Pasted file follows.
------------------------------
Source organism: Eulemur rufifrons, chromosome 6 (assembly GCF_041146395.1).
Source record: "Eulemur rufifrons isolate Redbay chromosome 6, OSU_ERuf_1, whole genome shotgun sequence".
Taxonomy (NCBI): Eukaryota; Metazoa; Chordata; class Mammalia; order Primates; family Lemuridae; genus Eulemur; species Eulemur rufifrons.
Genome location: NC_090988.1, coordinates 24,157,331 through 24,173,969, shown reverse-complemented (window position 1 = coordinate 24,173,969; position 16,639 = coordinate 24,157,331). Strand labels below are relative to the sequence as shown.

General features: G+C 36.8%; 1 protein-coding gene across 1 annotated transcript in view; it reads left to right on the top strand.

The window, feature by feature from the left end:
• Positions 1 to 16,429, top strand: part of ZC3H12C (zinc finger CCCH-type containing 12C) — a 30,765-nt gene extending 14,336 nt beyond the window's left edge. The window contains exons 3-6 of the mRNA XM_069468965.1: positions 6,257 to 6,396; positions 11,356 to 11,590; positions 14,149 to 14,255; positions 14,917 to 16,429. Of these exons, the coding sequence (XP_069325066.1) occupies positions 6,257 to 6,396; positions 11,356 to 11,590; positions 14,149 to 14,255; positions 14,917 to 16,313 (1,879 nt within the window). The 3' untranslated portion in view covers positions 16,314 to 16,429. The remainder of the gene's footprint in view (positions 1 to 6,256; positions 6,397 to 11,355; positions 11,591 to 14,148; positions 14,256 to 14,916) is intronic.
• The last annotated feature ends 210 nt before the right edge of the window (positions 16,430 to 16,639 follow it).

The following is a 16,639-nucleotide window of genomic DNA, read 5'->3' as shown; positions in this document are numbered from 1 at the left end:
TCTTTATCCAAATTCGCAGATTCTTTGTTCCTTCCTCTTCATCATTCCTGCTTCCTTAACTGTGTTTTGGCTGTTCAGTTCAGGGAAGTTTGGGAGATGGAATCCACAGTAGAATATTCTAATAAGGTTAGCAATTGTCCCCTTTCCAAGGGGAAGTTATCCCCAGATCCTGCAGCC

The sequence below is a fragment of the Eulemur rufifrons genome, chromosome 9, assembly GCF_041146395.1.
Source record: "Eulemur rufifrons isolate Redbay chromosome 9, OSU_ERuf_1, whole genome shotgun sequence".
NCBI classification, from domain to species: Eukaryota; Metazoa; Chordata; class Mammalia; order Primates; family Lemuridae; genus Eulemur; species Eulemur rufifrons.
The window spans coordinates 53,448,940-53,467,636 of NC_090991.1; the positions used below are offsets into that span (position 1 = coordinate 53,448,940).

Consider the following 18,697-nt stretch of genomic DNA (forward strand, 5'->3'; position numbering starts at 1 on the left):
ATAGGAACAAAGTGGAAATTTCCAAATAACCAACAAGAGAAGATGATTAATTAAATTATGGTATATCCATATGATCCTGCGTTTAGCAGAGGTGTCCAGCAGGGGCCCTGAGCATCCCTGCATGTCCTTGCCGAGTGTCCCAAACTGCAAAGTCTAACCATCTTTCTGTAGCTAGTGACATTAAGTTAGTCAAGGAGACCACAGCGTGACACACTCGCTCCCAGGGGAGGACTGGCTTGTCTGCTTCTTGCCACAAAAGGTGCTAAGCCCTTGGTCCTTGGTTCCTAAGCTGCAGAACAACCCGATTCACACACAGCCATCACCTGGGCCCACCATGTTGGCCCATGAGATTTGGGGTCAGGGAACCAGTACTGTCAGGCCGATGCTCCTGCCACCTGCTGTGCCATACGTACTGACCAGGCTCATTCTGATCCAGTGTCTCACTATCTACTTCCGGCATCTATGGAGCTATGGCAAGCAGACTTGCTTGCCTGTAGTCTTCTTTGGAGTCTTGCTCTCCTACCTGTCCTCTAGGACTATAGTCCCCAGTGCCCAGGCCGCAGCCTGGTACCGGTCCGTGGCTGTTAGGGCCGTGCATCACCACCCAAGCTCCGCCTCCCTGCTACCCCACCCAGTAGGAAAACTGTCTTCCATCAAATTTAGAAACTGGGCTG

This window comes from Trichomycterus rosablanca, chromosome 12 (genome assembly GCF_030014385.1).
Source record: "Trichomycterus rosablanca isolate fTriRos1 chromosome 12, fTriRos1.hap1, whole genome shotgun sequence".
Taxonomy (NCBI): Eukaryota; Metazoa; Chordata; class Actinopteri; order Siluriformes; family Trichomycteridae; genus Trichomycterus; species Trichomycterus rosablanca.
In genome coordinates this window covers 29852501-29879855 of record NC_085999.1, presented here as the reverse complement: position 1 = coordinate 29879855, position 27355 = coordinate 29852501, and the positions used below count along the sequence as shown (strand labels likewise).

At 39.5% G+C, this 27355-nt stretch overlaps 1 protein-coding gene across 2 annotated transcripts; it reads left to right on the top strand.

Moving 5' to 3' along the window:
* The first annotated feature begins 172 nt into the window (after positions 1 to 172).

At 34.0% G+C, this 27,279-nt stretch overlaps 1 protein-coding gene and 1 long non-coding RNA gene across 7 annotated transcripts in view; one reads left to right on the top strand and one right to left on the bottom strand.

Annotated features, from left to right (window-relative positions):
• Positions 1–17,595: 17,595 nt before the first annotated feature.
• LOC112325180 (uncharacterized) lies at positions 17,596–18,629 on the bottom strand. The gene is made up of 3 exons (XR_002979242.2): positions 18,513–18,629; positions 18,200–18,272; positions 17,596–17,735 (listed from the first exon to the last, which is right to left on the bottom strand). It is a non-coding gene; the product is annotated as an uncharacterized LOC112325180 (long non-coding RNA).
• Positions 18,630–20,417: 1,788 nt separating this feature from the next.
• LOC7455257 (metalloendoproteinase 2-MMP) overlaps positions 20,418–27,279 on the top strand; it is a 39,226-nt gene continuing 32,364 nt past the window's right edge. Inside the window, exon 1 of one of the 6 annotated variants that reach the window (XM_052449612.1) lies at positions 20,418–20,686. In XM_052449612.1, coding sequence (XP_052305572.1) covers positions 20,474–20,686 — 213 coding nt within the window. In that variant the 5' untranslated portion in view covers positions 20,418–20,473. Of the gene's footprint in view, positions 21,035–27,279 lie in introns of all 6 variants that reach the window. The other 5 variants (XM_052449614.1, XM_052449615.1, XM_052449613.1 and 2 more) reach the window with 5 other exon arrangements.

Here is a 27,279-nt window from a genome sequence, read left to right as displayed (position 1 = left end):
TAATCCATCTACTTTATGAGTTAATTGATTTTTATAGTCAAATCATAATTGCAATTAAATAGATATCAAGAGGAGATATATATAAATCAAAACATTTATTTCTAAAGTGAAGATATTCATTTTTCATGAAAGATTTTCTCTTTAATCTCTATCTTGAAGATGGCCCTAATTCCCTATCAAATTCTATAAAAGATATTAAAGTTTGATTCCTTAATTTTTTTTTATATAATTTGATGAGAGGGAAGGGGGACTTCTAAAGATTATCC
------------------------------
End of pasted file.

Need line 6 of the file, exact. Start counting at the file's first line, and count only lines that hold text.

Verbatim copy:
The window, feature by feature from the left end: